As a writer making a “third-chapter” public debut, I say they do.
But as the daughter of writers, I can attest to the fact that there is no final word.
After a lifetime of focusing on other things, I am now looking to the public presentation of my craft. Though composing since preschool, putting it out there—publishing it, doing the work of writing—is a new beginning for me.
The clack of the old Corona typewriter, the whirr and bell of the return carriage was background noise to my childhood. My father, a newspaperman, rode around in the back of cop cars at night for a story. My mother was forever in her pajamas back in the bedroom typing up her tales. It was something we did. We wrote. Words counted. Stringing letters into sentences counted more. Revealing the way you saw life had value. My parents’ models and my mother’s encouragement cheered me on. “Go write about it, Marion!” she would say again and again.
I accumulated boxes full of notebooks and napkins and scraps of paper with dashed-off tidbits about whatever was going on during every phase of my life, plus short stories and novellas.
“There’s gold in those boxes, Marion. Wait five or ten years. Get a little distance from it. Then pull it out. Pure gold.” Her prospector eyes gleamed.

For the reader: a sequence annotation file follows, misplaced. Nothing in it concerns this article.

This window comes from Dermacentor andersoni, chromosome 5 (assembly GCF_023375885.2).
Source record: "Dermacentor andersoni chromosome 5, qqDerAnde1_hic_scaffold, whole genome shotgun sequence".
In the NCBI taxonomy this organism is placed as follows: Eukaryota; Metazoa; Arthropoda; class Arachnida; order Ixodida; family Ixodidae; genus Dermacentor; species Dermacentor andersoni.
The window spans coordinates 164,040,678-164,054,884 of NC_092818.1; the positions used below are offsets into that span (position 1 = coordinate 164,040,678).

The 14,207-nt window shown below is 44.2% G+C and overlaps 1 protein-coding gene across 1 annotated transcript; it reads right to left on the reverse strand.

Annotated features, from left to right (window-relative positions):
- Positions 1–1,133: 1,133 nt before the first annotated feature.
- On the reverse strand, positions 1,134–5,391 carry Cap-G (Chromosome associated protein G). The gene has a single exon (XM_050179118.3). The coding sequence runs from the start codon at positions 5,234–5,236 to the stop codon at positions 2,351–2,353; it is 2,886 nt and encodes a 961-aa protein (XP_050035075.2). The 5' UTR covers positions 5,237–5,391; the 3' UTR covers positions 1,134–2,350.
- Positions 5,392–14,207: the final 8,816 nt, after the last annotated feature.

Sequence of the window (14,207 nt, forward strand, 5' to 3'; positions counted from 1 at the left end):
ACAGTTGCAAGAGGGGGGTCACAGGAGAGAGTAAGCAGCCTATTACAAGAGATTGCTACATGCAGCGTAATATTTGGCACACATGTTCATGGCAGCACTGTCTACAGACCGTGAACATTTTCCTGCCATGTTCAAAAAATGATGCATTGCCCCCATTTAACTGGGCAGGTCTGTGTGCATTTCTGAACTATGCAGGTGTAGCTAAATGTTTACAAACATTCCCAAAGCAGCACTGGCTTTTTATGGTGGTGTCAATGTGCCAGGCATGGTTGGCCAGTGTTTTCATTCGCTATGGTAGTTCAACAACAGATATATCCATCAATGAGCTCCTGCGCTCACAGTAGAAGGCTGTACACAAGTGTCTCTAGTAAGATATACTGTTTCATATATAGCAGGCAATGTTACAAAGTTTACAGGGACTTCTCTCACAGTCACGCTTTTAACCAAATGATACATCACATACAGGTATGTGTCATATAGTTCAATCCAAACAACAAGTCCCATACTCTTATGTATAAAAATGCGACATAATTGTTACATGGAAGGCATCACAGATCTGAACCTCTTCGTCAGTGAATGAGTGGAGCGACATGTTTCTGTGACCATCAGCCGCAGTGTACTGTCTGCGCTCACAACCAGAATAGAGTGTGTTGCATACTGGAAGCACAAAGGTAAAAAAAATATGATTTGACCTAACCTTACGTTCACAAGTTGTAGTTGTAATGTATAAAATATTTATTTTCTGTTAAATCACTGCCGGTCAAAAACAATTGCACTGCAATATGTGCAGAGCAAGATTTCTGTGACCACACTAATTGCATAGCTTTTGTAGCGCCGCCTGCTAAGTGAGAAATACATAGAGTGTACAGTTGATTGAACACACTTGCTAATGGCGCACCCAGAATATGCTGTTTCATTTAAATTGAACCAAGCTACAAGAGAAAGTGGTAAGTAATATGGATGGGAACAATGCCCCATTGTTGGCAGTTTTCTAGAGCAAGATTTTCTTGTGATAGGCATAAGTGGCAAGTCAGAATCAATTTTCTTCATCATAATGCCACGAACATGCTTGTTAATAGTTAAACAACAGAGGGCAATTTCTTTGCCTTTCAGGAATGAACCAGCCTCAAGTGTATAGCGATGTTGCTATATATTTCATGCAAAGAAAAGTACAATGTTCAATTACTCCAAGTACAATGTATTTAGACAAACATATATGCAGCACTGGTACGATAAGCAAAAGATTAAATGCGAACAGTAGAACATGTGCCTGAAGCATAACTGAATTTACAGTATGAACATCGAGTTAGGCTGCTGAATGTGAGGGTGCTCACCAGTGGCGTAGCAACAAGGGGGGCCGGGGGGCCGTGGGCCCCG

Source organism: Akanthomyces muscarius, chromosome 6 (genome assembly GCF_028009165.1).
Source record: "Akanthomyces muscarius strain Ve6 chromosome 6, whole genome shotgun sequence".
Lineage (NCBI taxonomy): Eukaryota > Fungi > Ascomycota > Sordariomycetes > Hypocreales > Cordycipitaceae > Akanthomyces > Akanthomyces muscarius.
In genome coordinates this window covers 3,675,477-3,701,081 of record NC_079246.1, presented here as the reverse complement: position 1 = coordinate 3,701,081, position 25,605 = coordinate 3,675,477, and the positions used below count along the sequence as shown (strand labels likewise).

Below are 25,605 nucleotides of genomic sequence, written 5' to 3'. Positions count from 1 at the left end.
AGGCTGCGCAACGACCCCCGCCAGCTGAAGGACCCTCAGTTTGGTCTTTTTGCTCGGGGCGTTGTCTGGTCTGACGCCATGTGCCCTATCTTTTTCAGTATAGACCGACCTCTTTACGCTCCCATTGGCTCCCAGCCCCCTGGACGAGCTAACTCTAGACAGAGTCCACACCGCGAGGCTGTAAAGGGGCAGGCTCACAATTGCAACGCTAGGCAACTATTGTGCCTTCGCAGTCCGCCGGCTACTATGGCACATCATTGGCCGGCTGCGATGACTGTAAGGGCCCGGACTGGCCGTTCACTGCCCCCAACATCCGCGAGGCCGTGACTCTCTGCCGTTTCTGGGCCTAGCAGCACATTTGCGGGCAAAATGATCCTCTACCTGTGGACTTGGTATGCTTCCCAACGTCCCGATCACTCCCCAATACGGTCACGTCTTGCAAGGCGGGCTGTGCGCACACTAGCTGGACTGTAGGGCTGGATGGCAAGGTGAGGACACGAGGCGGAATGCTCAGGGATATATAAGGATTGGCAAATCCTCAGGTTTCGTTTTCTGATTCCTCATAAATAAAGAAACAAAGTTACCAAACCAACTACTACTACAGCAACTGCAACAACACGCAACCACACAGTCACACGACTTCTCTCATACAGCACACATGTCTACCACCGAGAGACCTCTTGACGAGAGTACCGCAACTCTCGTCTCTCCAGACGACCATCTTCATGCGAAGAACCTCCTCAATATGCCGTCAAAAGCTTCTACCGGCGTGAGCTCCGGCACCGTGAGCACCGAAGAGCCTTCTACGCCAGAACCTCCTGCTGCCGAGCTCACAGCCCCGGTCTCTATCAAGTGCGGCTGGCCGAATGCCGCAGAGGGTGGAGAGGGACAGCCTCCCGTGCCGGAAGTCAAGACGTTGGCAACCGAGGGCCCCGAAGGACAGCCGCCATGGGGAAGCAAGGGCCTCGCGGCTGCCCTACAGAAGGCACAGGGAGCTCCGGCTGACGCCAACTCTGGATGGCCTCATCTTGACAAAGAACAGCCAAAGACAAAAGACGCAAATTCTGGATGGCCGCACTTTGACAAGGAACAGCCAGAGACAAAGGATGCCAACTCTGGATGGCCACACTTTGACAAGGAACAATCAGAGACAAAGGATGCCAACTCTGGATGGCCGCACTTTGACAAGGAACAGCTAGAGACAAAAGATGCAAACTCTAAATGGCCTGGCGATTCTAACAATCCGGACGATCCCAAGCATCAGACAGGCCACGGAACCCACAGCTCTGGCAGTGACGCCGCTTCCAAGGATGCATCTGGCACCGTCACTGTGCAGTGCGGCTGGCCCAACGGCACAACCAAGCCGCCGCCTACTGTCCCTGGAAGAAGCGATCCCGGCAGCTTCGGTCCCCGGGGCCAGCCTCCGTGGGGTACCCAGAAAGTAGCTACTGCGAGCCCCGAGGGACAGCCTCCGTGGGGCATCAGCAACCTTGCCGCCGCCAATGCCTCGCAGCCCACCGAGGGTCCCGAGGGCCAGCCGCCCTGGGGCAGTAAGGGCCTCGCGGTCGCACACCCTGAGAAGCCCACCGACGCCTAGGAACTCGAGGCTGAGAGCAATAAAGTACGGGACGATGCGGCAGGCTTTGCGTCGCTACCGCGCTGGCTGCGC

It’s true. I have a new book: A memoir of the last decade of my mother’s life and our relationship, both as a fractious mother/daughter duo and as writers together. It’s called: Shopping with Mama: Write ’til the End, and it will be out in Fall, 2018. I hope you will want to read it. (Here, hyperlink the words Read it and go to the contact page.)
Our lifelong arguments were often about duty versus enjoyment: which should prevail? A placard on the wall of my house reads, ‘Be happy. Happiness is a form of wisdom.’ It’s certainly my inclination, a product of the ‘Don’t Worry, Be Happy’ generation, to choose happiness as often as I can.
But I didn’t escape the grasp of duty either. I wanted to be the best daughter I could be for my mother on her way out, even after decades of disagreements and wildly disparate world views.
What I say is if you’re fortunate enough to have a parent live long enough, and cogently, as I did, so that you can help them into the next experience, last chances count. At least for you. You can go home again. You can rethink the whole experience, help another person, and come home to write about it
What are beginnings and endings anyway? Aren’t they happening every second of every minute on the subatomic level deep within us? We have unlimited chances. Every exit line is also an entry to something else.
Whatever the goal, whatever the time, last chances count, though, truthfully, they are never really final. I still have conversations with my now dead parents and learn something new in the exchange, settle an old hurt, finally understand. Some things are never-ending.
But don’t wait. Do it! Whatever it is you think may be beyond you, or out of reach, or not really gonna’ happen for you in your lifetime.
Don’t die wondering. What if things go right?
Take the leap!
This is mine as I reach for the next trapeze.